Weekend visitors to the Mütter Museum can now head upstairs to peruse rare artwork and books in a historic library that was formerly closed to the public.
The Historical Medical Library will be open for the first time in it’s 200-plus year history on Saturdays and Sundays from 10 a.m. to 3 p.m. Admission to the library at 19 S. 22nd Street is free with a weekend museum ticket, which runs between $15 and $20.
The library and museum are part of The College of Physicians of Philadelphia, an organization for medical professionals that was founded in 1787. Previously, only researchers with appointments could browse the library.
“Up until now, the only way to access our collection was by appointment or viewing our digital collection, which only represents one percent of the overall collection,” Heidi Nance, Historical Medical Library director, said in a release. “Opening our doors to all visitors on weekends represents a new phase for one of Philadelphia’s greatest hidden treasures, sitting just above the iconic Mütter Museum.”
📘📚Come check out the Historical Medical Library, now #open to visitors during limited weekend hours! 📕 🏛️ See new displays featuring special items from the Library’s #collection. Weekday #research visits are by appointment only– Contact us at firstname.lastname@example.org. pic.twitter.com/hceHpfAtX4
— CPP HistMedLibrary (@CPPHistMedLib) August 5, 2022
The Historical Medical Library was established in 1788 by the College’s Fellows and acted as the city’s central medical library for over 150 years. It has been in its current location, built to house the growing library, since 1908.
Today, it’s an independent library that serves scholars, health professionals, students, writers – and now, anyone in the public who is curious to learn about the history of medicine and medical humanities.
“As we’ve worked to make The College of Physicians of Philadelphia more accessible in a variety of ways, inviting the public into the Historical Medical Library has long been a dream,” said Dr. Mira Irons, President and CEO of The College of Physicians of Philadelphia. “The complementary collections within our Museum and Library work together to tell a story of the past, present and future of medicine.”
As of 2014, the library’s collection is valued at $37 million and contains 300,000 rare books, art, historic medical photographs, medical trade ephemera, first editions and woodcut art. Visitors can also browse scrolls, stone tablets, lithographs, daguerreotype photos and handwritten letters.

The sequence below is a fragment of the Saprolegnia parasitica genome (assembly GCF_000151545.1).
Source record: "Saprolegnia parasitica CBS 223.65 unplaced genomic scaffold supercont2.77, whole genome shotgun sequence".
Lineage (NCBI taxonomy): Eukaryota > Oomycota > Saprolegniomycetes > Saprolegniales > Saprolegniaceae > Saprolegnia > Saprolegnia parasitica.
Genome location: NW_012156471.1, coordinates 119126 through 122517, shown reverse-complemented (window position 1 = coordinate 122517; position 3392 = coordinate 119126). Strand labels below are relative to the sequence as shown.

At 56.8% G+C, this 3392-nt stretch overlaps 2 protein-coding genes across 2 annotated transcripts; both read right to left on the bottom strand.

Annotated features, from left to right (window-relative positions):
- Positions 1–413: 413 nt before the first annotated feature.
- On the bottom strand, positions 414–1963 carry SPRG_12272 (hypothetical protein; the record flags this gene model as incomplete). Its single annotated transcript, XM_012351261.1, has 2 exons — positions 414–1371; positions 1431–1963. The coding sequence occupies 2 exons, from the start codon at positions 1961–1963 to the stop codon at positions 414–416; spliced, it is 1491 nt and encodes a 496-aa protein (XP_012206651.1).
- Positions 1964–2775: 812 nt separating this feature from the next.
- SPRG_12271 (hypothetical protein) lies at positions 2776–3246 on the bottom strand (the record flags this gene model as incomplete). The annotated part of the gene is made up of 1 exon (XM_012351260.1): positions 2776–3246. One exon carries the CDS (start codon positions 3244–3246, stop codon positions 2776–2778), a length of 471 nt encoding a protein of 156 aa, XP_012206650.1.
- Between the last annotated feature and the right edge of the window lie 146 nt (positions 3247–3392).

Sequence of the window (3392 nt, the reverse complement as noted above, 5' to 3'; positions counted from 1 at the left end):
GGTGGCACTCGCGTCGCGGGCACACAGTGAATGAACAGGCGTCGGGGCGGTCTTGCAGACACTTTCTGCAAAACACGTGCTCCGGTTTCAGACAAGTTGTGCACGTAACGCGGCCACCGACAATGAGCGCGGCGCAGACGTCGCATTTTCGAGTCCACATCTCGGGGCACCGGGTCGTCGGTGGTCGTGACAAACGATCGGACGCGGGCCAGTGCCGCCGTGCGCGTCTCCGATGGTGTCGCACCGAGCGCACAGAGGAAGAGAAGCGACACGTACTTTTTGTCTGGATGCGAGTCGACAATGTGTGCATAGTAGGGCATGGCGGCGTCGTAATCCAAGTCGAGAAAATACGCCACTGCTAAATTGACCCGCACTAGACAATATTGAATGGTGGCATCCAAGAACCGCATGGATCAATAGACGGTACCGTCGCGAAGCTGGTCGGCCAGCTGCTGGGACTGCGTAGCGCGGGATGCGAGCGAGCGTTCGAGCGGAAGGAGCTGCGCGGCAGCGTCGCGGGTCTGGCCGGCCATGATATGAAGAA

A highlight of the library is the collection of more than 400 books printed before 1501, known as “incunabula.” The oldest book on-site was printed in the 13th century.
Visitors to the library’s recently-restored gallery will encounter historic artwork lining the walls, coffered ceilings and rotating exhibits that change every three months. The space is punctuated by a late-Gothic fireplace that was moved from the College’s previous building on Locust Street. George W. Childs, publisher of the “Philadelphia Ledger,” donated the fireplace, which had been designed in 1885 by prominent Philadelphia architect Theophilus P. Chandler.
Unlike in most of the Mütter Museum, photography (even with flash) is welcome within the library’s exhibits.
Along with opening its historic upstairs library to visitors, the museum also is hosting two events this month in the Benjamin Rush Medicinal Plant Garden to finish out the summer.
Wellness Wednesday Massage takes place on Wednesday, Aug. 24 from 5 to 7 p.m. Massage therapist Nasrene Kordani will lead a hands-on lesson of self and partner massage. Tickets are $15 and include museum admission and a botanical-infused mocktail.
On Wednesday, Aug. 31 from 5:30 to 7:30 p.m., the museum is hosting its final beer garden of the summer. Roaring 20s Beer Garden includes hors d’oeuvres, prohibition pop-up talks, a live roaring ’20s themed jazz set and alcoholic beverages for purchase. Tickets are $35 and include museum admission and a drink ticket.
Tickets for both events, as well as weekend admission to the library, should be reserved in advance online.